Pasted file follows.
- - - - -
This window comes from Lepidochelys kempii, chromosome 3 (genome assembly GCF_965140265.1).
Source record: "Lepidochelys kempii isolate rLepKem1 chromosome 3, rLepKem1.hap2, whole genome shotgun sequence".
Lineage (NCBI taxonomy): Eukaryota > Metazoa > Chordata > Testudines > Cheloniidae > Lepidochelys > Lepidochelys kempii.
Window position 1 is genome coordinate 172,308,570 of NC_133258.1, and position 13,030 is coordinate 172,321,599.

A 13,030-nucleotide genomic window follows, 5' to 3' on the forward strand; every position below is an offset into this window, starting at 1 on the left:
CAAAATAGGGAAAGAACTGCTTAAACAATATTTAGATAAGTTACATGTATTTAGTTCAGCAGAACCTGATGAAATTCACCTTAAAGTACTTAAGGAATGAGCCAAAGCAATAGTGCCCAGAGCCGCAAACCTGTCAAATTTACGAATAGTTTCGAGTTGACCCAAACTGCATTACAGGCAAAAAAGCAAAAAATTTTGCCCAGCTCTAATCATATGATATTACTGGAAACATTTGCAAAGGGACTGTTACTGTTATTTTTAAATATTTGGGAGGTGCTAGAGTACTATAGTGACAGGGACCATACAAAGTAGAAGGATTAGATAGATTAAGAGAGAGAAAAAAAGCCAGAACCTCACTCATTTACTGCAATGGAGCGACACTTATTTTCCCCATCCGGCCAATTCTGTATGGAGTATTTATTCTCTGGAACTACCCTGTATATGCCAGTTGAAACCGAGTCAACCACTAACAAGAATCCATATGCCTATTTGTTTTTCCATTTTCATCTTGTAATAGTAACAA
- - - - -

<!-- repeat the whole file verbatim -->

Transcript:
This window comes from Lepidochelys kempii, chromosome 3 (genome assembly GCF_965140265.1).
Source record: "Lepidochelys kempii isolate rLepKem1 chromosome 3, rLepKem1.hap2, whole genome shotgun sequence".
Lineage (NCBI taxonomy): Eukaryota > Metazoa > Chordata > Testudines > Cheloniidae > Lepidochelys > Lepidochelys kempii.
Window position 1 is genome coordinate 172,308,570 of NC_133258.1, and position 13,030 is coordinate 172,321,599.

A 13,030-nucleotide genomic window follows, 5' to 3' on the forward strand; every position below is an offset into this window, starting at 1 on the left:
CAAAATAGGGAAAGAACTGCTTAAACAATATTTAGATAAGTTACATGTATTTAGTTCAGCAGAACCTGATGAAATTCACCTTAAAGTACTTAAGGAATGAGCCAAAGCAATAGTGCCCAGAGCCGCAAACCTGTCAAATTTACGAATAGTTTCGAGTTGACCCAAACTGCATTACAGGCAAAAAAGCAAAAAATTTTGCCCAGCTCTAATCATATGATATTACTGGAAACATTTGCAAAGGGACTGTTACTGTTATTTTTAAATATTTGGGAGGTGCTAGAGTACTATAGTGACAGGGACCATACAAAGTAGAAGGATTAGATAGATTAAGAGAGAGAAAAAAAGCCAGAACCTCACTCATTTACTGCAATGGAGCGACACTTATTTTCCCCATCCGGCCAATTCTGTATGGAGTATTTATTCTCTGGAACTACCCTGTATATGCCAGTTGAAACCGAGTCAACCACTAACAAGAATCCATATGCCTATTTGTTTTTCCATTTTCATCTTGTAATAGTAACAA